NETHERLANDS – The Dutch dairy co-operative, FrieslandCampina has announced that all its Campina brand products will be produced using green energy generated by its farmers as of 1 January 2021.
The farmers generate sustainable energy by means of solar panels, windmills or manure mono-fermentation.
The move according to the company is a fine step in making the entire chain from glass to grass more sustainable and is in line with its goal of becoming climate-neutral by 2050.
By the end of 2019, 94% of its worldwide electricity usage was ‘green’.
“We are going to take a further step by starting to use the green energy generated by the member dairy farms and so making our members our energy suppliers as well.”
FrieslandCampina in collaboration with its member farmers have been working on the transition to green energy for many years with now having over 3,000 of them generating green energy.
Having extra energy generated, the dairy company has resulted to turning the farmers to its energy suppliers as well.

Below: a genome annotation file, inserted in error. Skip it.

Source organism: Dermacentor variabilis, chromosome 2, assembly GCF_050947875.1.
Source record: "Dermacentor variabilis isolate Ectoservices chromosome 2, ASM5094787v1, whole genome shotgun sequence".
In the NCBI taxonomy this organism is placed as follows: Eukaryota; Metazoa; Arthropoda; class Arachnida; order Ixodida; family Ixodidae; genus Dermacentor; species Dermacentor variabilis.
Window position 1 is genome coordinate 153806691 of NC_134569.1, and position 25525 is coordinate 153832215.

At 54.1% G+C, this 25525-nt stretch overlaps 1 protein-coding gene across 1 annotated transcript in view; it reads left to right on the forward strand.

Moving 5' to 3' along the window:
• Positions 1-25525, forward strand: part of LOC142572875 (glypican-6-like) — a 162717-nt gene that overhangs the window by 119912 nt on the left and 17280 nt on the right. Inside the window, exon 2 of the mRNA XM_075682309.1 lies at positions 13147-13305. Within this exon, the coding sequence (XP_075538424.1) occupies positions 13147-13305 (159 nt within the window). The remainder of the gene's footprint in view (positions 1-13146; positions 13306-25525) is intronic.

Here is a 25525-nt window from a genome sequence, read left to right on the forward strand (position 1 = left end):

“We are going to take a further step by starting to use the green energy generated by the member dairy farms and so making our members our energy suppliers as well. As from 1 January 2021, the entire Campina product range will be produced using green electricity generated at the Dutch farms.”
The farmer-owned dairy processor noted that the power purchase agreements will go beyond the Guarantees of Origin (GoOs), that are now commonplace, by allowing ‘grey’ purchased energy to become green.
A GoO is a certified proof that energy has been generated sustainably. In the traditional model, in which electricity and GoOs are sold separately, several parties are active in the chain, with each party adding costs.
The company is also implementing solar and wind electricity generation programmes to further accelerate its sustainable energy generation on the farm.
In August 2019, the company installed its first small wind mill on the farmyard of the dairy farm Poppe in Zwolle as part of a programme that offers its member dairy farmers the opportunity to install small windmills to make their own farm self-sufficient with energy.
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